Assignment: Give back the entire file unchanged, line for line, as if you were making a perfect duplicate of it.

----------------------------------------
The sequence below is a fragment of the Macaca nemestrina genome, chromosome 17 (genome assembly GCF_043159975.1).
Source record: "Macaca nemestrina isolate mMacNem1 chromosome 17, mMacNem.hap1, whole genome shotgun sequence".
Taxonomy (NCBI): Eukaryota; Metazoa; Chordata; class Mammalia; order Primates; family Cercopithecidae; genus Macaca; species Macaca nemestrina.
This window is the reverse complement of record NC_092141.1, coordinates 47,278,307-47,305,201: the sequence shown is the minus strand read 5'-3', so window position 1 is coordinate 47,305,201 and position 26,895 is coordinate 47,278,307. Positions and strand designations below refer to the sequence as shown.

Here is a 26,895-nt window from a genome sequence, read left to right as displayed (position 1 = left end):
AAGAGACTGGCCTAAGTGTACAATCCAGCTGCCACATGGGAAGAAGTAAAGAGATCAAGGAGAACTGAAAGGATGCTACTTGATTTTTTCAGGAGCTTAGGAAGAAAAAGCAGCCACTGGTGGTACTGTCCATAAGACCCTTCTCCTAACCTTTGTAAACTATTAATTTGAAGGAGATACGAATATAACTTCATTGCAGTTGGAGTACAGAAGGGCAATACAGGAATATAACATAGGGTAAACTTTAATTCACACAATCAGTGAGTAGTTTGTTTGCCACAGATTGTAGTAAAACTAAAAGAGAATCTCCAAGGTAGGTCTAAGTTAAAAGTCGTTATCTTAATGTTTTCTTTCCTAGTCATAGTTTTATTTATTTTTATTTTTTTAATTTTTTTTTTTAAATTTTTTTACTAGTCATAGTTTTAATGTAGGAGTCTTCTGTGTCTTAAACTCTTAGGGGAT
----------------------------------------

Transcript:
The sequence below is a fragment of the Macaca nemestrina genome, chromosome 17 (genome assembly GCF_043159975.1).
Source record: "Macaca nemestrina isolate mMacNem1 chromosome 17, mMacNem.hap1, whole genome shotgun sequence".
Taxonomy (NCBI): Eukaryota; Metazoa; Chordata; class Mammalia; order Primates; family Cercopithecidae; genus Macaca; species Macaca nemestrina.
This window is the reverse complement of record NC_092141.1, coordinates 47,278,307-47,305,201: the sequence shown is the minus strand read 5'-3', so window position 1 is coordinate 47,305,201 and position 26,895 is coordinate 47,278,307. Positions and strand designations below refer to the sequence as shown.

Here is a 26,895-nt window from a genome sequence, read left to right as displayed (position 1 = left end):
AAGAGACTGGCCTAAGTGTACAATCCAGCTGCCACATGGGAAGAAGTAAAGAGATCAAGGAGAACTGAAAGGATGCTACTTGATTTTTTCAGGAGCTTAGGAAGAAAAAGCAGCCACTGGTGGTACTGTCCATAAGACCCTTCTCCTAACCTTTGTAAACTATTAATTTGAAGGAGATACGAATATAACTTCATTGCAGTTGGAGTACAGAAGGGCAATACAGGAATATAACATAGGGTAAACTTTAATTCACACAATCAGTGAGTAGTTTGTTTGCCACAGATTGTAGTAAAACTAAAAGAGAATCTCCAAGGTAGGTCTAAGTTAAAAGTCGTTATCTTAATGTTTTCTTTCCTAGTCATAGTTTTATTTATTTTTATTTTTTTAATTTTTTTTTTTAAATTTTTTTACTAGTCATAGTTTTAATGTAGGAGTCTTCTGTGTCTTAAACTCTTAGGGGAT